Politics & Other Mistakes: Finding balance
Balancing the state budget is easy.
If by “easy,” you mean “ridiculously difficult.”
All it takes is a genius-level grasp of finances, the political acumen of Abraham Lincoln and negotiating skills not seen since 1919, when Jacob Rupert of the New York Yankees convinced Harry Frazee of the Boston Red Sox to sell him Babe Ruth for less than the alleged off-the-books income of a Kennebunk Zumba instructor.
Other than that, any idiot can make projected state revenues match expected state expenditures so everything comes out even – if by “any idiot,” you mean “any idiot except the idiots who are actually responsible for doing so.”
For the two fiscal years beginning on July 1, 2013, Maine government is facing an estimated shortfall of $883 million. Between now and the end of the current budget year on June 30, the state has to deal with an actual deficit that currently stands at $137 million, but could go lots higher. When all the errors, miscalculations and bull-headed stupidity that went into this spending plan are accounted for, the red ink will almost certainly total over $150 million and could be as much as $200 million.
In 1919 dollars, that’s enough to stock the rosters of every Major League team with Babe Ruths, and there’d be enough left over for all the beer they’d drink.
Fortunately for the incompetent boobs charged with balancing the budget, there are plenty of even less qualified bozos willing to give them advice. Of course, advice from bozos is usually bad advice, but bad might be a slight improvement.
Let’s start with the Maine Heritage Policy Center, a conservative think tank that’s in charge of Republican Gov. Paul LePage’s brain. Which is a heavy responsibility, because LePage’s noggin is easily overloaded when confronted with nasty facts, while being soothed by outrageous statements based on wishful thinking.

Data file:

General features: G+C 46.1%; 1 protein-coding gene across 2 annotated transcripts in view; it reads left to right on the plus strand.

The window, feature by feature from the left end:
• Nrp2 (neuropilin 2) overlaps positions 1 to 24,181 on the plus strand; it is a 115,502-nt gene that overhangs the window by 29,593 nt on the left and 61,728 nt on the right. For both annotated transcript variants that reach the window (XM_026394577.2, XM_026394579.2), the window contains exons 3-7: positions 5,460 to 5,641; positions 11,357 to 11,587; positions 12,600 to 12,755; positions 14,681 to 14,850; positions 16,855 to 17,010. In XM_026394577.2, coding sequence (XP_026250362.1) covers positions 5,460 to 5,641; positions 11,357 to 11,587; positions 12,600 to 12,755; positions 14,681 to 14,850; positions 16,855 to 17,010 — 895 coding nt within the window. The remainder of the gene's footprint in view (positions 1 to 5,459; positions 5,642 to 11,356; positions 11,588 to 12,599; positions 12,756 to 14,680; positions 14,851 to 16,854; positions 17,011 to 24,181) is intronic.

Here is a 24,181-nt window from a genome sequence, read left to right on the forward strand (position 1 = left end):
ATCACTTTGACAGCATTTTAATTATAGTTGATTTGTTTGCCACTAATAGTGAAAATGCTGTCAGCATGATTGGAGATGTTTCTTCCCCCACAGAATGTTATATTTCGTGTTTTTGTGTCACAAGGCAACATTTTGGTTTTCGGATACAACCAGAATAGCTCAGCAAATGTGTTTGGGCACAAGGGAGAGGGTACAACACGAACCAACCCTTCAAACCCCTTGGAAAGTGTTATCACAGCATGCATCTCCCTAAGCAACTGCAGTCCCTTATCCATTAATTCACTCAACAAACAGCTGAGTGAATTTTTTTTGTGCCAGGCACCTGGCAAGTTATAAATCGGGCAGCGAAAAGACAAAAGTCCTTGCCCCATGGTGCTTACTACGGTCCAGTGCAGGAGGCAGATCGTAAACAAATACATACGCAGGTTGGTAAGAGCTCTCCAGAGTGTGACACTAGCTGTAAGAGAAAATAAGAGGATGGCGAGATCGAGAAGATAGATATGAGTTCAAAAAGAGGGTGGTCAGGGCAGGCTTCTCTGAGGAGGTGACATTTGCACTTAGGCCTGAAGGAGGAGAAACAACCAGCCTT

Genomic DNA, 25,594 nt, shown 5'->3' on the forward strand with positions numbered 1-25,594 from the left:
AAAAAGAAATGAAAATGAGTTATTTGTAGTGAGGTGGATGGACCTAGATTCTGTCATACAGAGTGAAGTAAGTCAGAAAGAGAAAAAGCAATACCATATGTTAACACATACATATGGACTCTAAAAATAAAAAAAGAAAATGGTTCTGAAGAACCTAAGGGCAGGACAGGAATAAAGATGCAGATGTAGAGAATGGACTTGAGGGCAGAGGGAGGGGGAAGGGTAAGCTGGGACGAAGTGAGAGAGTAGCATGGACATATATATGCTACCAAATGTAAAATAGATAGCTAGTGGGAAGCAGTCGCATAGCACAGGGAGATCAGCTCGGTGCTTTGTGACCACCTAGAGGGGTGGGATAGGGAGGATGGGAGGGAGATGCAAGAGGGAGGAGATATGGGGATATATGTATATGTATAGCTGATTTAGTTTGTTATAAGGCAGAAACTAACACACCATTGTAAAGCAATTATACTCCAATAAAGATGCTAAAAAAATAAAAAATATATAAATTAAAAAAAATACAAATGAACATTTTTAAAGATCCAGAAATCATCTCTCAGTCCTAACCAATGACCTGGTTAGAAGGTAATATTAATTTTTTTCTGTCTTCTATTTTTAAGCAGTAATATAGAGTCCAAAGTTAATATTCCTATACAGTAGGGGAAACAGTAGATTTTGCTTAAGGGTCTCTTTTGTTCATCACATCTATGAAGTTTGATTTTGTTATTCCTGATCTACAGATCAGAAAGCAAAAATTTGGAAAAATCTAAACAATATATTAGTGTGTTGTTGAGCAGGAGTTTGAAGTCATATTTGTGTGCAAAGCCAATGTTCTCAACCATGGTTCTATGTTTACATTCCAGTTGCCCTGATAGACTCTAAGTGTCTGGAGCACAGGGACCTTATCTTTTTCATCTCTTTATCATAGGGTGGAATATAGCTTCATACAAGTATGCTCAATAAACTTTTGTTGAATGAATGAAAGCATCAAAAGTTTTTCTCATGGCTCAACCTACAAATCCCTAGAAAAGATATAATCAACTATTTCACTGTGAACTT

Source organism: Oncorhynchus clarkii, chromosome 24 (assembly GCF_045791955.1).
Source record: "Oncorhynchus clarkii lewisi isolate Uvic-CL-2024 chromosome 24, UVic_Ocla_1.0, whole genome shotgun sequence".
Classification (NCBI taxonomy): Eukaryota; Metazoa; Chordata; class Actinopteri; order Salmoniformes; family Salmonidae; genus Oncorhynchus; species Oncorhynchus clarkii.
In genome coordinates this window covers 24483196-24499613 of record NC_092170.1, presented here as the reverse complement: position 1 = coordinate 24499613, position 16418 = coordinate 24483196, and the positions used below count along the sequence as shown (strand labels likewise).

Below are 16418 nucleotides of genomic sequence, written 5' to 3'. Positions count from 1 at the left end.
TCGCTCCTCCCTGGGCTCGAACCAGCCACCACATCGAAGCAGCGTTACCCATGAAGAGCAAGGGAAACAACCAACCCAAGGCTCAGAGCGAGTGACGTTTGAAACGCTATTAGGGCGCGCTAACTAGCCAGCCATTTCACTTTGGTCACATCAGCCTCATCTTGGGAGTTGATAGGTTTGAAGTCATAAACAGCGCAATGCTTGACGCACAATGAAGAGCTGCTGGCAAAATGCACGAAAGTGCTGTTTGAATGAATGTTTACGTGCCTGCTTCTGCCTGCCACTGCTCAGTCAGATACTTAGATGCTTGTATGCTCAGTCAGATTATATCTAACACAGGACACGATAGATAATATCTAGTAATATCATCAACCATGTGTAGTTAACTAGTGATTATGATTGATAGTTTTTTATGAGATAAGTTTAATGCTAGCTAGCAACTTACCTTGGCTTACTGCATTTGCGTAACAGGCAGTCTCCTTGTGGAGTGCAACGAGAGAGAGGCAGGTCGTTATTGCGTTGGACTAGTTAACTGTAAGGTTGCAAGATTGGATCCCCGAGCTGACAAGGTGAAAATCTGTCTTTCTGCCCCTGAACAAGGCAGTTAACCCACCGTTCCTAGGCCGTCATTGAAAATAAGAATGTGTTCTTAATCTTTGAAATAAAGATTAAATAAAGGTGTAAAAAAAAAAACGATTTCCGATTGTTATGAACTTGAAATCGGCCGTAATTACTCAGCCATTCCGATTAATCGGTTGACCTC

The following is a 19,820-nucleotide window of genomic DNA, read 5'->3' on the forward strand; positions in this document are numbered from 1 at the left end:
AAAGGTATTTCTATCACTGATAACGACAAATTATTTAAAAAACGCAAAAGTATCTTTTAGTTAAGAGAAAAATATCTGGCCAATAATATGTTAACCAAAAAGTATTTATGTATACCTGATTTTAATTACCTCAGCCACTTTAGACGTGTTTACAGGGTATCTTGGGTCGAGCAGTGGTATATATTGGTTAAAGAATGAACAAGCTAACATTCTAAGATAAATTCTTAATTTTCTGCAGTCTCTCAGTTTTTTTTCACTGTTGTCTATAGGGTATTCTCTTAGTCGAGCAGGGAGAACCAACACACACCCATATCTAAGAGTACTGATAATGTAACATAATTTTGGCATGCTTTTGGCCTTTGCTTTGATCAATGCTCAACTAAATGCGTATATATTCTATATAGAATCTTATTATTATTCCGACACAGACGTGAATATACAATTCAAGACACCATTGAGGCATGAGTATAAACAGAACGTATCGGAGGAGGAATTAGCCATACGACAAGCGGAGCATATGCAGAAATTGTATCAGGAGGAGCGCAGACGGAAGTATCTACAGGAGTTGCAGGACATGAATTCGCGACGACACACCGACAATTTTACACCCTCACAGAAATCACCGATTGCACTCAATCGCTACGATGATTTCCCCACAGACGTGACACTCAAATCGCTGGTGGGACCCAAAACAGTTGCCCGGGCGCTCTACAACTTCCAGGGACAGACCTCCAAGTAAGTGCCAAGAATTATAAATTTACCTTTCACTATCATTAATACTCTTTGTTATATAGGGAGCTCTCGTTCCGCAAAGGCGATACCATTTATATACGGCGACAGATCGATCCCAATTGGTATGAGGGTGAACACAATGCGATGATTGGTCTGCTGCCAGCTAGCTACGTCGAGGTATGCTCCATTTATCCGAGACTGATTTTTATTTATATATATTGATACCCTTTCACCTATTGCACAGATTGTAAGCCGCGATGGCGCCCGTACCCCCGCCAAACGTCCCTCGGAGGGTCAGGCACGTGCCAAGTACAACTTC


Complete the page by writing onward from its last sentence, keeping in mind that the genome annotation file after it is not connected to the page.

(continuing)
To keep the LePage neurons comfortable, the center’s staff recently authored the 2012 edition of the “Maine Piglet Book,” a pamphlet that claims to expose “new government boondoggles and … pork barrel spending that takes waste and fraud to a whole new level.”
That ought to make budget balancing a cinch. Eliminate all the fat exposed by the center, and there’ll be so much money left over, we could buy every Maine citizen who wants them season tickets to the Red Sox.
Let’s see, that’s about two people.
The Piglet Book reveals that overall compensation paid to state employees is down $45 million since 2008. What’s more, the number of workers taking home six-figure salaries has declined significantly. The only wasteful workforce spending the center found was for overtime. It suggested hiring more people to cut that expense.
The book takes notice of all the high salaries and stipends in the University of Maine System, but isn’t sure if they’re justified or not, because finding out would have taken real research. And anyway, the new chancellor has already said he’s going to fix that stuff.
“Is there another government program that has caused more politicians to go to jail than Clean Election campaign funding?” the book asks in arguing for a funding cutoff.
I’m in favor of any program that sends politicians to the pokey, although, to the best of my recollection, only a couple of candidates have actually done time for stealing modest sums from the public trough.
The Piglet project complains that the state spends too much on out-of-state vendors (for instance, $132 in the last three years to companies in Hawaii). It fails to note that federal law prohibits limiting bidding on state contracts to Maine companies. It also doesn’t mention that by buying for less in other states, our bureaucrats are saving taxpayers' money.
It’s not just right-wingers who have no clue how to reduce the budget. Democratic state Sen. Justin Alfond of Portland, the incoming Senate president, was asked by the Portland Phoenix for his first priority for spending cuts. Alfond said the Department of Corrections.
If all Maine’s prisons were closed and every inmate released to rape and pillage, it would reduce state spending by about 2 percent, an amount that wouldn’t cover this year’s expected shortfall, and would have almost no impact on the nearly $900 million the state is lacking for the next two years.
Democratic state Senator-elect Anne Haskell of Portland told the Phoenix she’d hack away at the Department of Administrative and Financial Services, the agency that develops all those mistake-riddled budgets. Of course, DAFS spends even less than the corrections department, meaning cutting the whole thing wouldn’t save enough to cover Haskell’s embarrassment.
If somebody asked me how to solve our financial woes, I’d suggest following Harry Frazee’s lead: Call the Yankees and see if they’re interested in buying another chubby guy who swings wildly for the fences and strikes out a lot.
LePage would look good in pinstripes.
Your budget suggestions can’t be dopier than the experts'. Email them to me at firstname.lastname@example.org.